Image: African National Congress Women's League protest Thursday in Pretoria.
Members of the African National Congress Women's League protest Thursday in Pretoria, South Africa, calling for the South African government to intervene to save Nigerian Amina Lawal.
The Associated Press
updated 9/19/2003 12:03:18 PM ET 2003-09-19T16:03:18

South African women marched through the streets Thursday demanding that a Nigerian court repeal a sentence on a woman condemned to death by stoning for bearing a child out of wedlock.

InsertArt(2019325)HUNDREDS OF WOMEN demonstrated outside the Nigerian High Commission in the executive capital, Pretoria, while hundreds more marched to Parliament in Cape Town, where President Thabo Mbeki was questioned on the matter.

A court in northern Nigeria is due to issue a judgment next week on the appeal of Amina Lawal, 31, who had a child 10 months after getting divorced and was sentenced to death under Muslim Sharia law for having sex outside marriage.

Thursday’s protests were the first of a series planned across South Africa by the Women’s League of the ruling African National Congress.

About 300 people, most of them women, braved driving rain to march to the Parliament building in Cape Town carrying posters saying “Taking the life of Amina Lawal means taking the livelihood of her child” and “Stop the Murder of Amina Lawal.”

“We are here to say women’s rights are human rights,” the league’s deputy president, Mavivi Myakayaka-Manzini, told protesters before handing a memorandum to ministers.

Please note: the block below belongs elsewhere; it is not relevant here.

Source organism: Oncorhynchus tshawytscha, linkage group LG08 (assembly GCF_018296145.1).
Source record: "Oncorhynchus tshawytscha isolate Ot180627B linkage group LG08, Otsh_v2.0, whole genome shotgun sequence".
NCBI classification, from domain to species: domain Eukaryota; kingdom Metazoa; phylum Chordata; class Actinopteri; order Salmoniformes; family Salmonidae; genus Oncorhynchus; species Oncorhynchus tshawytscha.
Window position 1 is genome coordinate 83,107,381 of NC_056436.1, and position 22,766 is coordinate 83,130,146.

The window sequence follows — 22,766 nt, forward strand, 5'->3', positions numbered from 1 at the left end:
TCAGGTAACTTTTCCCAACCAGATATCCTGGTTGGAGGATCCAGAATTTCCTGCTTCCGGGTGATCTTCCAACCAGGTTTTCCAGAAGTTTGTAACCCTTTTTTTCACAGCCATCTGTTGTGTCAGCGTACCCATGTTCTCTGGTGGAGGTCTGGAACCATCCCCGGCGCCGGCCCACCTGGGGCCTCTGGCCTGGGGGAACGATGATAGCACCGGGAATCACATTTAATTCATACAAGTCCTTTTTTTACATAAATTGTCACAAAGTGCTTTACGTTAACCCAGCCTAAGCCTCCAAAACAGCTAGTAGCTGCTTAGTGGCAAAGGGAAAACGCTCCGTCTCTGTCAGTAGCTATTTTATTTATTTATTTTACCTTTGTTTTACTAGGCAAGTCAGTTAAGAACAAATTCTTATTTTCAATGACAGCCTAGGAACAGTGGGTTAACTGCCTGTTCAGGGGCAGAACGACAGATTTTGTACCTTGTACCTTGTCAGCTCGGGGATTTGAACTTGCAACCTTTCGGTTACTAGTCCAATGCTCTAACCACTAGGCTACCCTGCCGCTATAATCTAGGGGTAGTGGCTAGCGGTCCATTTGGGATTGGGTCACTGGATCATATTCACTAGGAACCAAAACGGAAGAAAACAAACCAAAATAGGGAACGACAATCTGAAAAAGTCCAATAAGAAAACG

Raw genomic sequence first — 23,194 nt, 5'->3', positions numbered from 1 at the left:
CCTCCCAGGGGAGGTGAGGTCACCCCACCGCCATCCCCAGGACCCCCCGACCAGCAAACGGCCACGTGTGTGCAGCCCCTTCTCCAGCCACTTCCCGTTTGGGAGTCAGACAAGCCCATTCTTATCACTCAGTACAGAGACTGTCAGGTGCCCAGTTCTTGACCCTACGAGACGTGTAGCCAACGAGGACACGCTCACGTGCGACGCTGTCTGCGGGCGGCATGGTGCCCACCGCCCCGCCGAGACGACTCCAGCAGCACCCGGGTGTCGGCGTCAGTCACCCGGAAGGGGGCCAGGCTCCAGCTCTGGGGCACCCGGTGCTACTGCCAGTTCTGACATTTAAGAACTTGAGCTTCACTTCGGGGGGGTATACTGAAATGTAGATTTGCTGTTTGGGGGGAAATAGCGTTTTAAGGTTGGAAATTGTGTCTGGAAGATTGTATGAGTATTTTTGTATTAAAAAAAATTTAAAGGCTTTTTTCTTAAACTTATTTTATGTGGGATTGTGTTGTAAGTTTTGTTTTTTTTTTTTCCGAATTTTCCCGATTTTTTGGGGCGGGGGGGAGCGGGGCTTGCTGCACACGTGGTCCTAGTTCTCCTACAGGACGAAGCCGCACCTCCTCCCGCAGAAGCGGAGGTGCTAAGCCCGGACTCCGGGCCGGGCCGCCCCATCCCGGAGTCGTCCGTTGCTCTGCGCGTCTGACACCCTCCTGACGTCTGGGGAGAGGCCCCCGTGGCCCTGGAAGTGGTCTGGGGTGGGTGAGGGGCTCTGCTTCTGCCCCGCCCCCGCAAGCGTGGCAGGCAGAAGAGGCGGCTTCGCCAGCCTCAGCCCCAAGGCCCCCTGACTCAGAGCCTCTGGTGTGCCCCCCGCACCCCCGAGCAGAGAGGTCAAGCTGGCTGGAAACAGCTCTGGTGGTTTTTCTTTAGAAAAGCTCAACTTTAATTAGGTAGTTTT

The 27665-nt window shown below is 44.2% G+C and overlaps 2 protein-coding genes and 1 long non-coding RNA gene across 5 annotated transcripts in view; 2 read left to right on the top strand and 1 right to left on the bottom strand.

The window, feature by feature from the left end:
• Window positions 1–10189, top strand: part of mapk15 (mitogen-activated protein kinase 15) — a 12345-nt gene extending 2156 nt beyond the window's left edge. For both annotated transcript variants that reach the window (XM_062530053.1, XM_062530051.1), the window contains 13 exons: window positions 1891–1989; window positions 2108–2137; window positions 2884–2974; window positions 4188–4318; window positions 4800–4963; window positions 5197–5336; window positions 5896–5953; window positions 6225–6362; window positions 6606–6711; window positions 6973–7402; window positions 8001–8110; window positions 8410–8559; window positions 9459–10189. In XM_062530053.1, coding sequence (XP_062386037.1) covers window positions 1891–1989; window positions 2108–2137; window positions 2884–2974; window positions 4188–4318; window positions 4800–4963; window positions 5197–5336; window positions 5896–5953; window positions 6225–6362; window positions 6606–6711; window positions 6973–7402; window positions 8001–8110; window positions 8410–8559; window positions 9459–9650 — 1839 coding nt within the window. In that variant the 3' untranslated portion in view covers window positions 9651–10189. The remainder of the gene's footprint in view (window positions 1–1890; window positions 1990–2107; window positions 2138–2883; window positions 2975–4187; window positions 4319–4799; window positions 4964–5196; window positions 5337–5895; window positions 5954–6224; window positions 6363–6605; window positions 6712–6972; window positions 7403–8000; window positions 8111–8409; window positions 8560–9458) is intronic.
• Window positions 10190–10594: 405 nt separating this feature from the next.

“Here in this country we have fought for that, but there still remain many other countries on our continent of Africa where women still have to fight for dignity.”

HIGH COURT MUST STILL RULE

Mbeki told Parliament that he raised the issue last week with Nigerian President Olusegun Obasanjo, a key continental ally, and would continue to do so.

He said Nigerian law would have to run its course, and he pointed out that the Nigerian Supreme Court, which was guided by the country’s bill of rights, would have to hear the case should its Sharia court uphold the death sentence.

“Certainly, we need to continue to make our voice heard about this issue, but I would think the Supreme Court of Nigeria would be perfectly conscious of its obligations with the defense and protection of the rights of women,” Mbeki said.

In response to a question on the responsibility of the father of Lawal’s child, Mbeki replied: “In defense of Amina Lawal, we might have forgotten that it takes two to make a baby.”

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